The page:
The husband of Deputy Labor Leader Tanya Plibersek has opened up about his drug-fuelled past and the three-year jail stint that turned his life around.
Michael Coutts-Trotter, who was appointed Secretary of Justice for NSW this week, told the Daily Mail his criminal past will give him a unique perspective in his new role as one of the state’s top legal honchos and that he’s been open with his staff about his history.
The long-time government employee, who shares three children with Plibersek, said his 1984 conviction for conspiracy to import heroin into Australia and subsequent jailing was enough to straighten him out and put him on the right path.
Coutts-Trotter said he began drinking and smoking marijuana as a teenager following the death of his father. By the 1980s he was injecting heroin and dealing drugs to support his addiction.
He told the Mail he soon became embroiled in a plot to import 500g of heroin to Australia from Thailand, but on the day he went to collect part of the package from the Redfern Mail Exchange, he was followed by police who had wised up to the plot and arrested him carrying 100g of the drug at a nearby hotel.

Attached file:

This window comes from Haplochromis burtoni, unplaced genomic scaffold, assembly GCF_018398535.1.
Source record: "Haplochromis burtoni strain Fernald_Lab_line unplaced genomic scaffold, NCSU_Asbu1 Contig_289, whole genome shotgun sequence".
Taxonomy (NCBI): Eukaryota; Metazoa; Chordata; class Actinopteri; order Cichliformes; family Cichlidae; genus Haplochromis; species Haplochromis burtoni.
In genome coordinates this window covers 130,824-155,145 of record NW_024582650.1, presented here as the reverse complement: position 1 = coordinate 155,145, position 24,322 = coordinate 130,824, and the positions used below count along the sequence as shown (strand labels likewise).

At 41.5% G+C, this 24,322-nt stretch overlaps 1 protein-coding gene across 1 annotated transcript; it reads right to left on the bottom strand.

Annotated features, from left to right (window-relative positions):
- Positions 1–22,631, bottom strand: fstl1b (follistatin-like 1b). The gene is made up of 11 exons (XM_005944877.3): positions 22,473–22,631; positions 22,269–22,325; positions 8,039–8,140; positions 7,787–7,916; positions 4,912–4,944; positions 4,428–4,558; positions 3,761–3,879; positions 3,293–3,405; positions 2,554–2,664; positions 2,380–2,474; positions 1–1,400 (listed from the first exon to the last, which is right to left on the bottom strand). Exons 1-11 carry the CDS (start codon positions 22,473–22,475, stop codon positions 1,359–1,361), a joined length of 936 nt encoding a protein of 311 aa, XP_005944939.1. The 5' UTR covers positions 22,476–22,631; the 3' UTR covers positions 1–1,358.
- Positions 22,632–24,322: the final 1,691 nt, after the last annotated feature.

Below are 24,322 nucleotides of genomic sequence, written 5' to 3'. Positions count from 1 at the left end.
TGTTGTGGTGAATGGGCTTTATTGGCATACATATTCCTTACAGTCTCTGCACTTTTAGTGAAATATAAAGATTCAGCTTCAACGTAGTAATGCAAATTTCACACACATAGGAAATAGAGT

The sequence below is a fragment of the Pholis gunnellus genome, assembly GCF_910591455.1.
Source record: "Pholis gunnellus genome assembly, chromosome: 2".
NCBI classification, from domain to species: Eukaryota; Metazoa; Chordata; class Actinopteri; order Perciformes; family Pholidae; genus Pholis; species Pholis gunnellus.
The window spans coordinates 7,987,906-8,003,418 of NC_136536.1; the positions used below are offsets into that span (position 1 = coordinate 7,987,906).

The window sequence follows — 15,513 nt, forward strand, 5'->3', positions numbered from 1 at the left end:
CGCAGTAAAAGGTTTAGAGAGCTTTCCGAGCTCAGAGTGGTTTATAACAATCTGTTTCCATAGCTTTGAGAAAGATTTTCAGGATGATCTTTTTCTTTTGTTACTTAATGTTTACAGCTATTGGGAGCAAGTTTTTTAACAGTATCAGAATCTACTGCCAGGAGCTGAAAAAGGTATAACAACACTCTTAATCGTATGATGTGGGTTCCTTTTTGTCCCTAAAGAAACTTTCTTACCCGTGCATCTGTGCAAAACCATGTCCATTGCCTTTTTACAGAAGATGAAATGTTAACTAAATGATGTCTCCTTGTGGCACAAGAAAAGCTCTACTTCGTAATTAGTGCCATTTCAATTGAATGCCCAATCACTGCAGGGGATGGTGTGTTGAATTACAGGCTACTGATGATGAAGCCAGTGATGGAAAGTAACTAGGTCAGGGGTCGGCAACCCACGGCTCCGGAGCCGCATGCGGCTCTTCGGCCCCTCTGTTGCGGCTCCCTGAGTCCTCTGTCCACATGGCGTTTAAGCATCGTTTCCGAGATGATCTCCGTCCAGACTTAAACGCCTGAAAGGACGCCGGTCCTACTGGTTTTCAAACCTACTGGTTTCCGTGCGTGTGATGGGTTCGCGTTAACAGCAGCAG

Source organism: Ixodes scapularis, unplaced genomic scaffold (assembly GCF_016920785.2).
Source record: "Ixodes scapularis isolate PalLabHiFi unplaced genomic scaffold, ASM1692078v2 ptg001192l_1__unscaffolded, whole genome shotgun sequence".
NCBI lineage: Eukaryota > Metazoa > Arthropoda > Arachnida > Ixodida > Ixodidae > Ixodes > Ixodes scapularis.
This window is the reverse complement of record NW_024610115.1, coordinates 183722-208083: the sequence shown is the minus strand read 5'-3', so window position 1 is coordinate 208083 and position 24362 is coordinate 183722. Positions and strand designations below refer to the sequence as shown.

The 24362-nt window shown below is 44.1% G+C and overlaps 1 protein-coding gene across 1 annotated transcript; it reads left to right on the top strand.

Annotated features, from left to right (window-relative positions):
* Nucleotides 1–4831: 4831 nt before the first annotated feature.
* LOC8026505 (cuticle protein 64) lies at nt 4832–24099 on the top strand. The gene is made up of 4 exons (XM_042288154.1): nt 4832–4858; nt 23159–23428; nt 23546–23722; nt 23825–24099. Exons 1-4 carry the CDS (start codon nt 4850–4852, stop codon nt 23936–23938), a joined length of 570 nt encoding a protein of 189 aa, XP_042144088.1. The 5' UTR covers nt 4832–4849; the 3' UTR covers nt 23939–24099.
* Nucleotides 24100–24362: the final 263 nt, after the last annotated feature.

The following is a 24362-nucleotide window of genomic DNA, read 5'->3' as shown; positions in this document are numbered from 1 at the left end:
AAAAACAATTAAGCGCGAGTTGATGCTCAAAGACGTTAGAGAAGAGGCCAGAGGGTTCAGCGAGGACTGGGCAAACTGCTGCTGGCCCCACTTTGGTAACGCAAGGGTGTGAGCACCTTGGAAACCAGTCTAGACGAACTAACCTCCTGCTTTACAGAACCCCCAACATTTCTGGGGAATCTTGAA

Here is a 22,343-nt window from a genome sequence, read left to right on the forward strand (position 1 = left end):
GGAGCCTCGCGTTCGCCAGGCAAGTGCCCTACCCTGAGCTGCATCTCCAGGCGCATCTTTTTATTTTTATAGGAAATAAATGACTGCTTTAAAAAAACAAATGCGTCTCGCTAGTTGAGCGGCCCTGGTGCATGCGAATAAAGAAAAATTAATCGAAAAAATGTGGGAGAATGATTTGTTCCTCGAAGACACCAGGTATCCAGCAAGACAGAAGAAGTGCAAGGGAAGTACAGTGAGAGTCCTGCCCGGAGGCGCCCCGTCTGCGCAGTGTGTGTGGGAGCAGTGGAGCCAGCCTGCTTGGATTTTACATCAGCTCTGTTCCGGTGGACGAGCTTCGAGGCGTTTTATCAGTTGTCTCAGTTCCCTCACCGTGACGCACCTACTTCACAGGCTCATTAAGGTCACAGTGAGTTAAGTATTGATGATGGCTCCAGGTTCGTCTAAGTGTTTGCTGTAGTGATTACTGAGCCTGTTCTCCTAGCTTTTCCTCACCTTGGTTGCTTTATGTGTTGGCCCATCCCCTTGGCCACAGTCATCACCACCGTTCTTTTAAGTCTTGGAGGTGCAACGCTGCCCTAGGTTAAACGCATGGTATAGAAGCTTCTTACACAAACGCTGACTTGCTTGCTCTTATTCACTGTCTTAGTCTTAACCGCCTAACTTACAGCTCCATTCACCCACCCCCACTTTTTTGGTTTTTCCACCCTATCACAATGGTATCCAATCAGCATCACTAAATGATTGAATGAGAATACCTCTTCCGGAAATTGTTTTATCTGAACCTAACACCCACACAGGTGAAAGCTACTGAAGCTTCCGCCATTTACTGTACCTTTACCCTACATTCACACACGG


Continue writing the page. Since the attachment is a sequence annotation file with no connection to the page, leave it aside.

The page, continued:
He was subsequently convicted and jailed for three years, part of which was spent at Long Bay’s Central Industrial Prison with some of the country’s most notorious killers.
He recalled getting into a scuffle with Michael Murphy, one of the men who raped and murdered nurse Anita Cobby, over whose turn it was to use the telephone. Elsewhere in the article, he described seeing a young man stumbling out of a cell after being gang raped.
Coutts-Trotter met Plibersek in 1991 after he was released from jail and had completed a stint at a rehabilitation centre.
The couple have both been open about his past and the deputy Labor leader even addressed her husband’s conviction in parliament in 2015 ahead of the execution of Bali drug smugglers Andrew Chan and Myuran Sukumaran.
Plibersek told her colleagues she distraught at the idea the men would be put to death after they’d worked so hard for redemption.
“I imagine what would have happened if he [my husband] had been caught in Thailand instead of Australia, where the crime was committed … what would the world have missed out on?
“They would have missed out on the three beautiful children we had together. They would have missed out on a man who spent the rest of his life making amends for the crime that he committed.”
Although Coutts-Trotter’s new government role at the Department of Justice has been welcomed by many of his colleagues, the Public Service Association told 2GB’s Ray Hadley this week it was “outraged” by his appointment and called it a “a slap in the face to have a boss that is a crim”.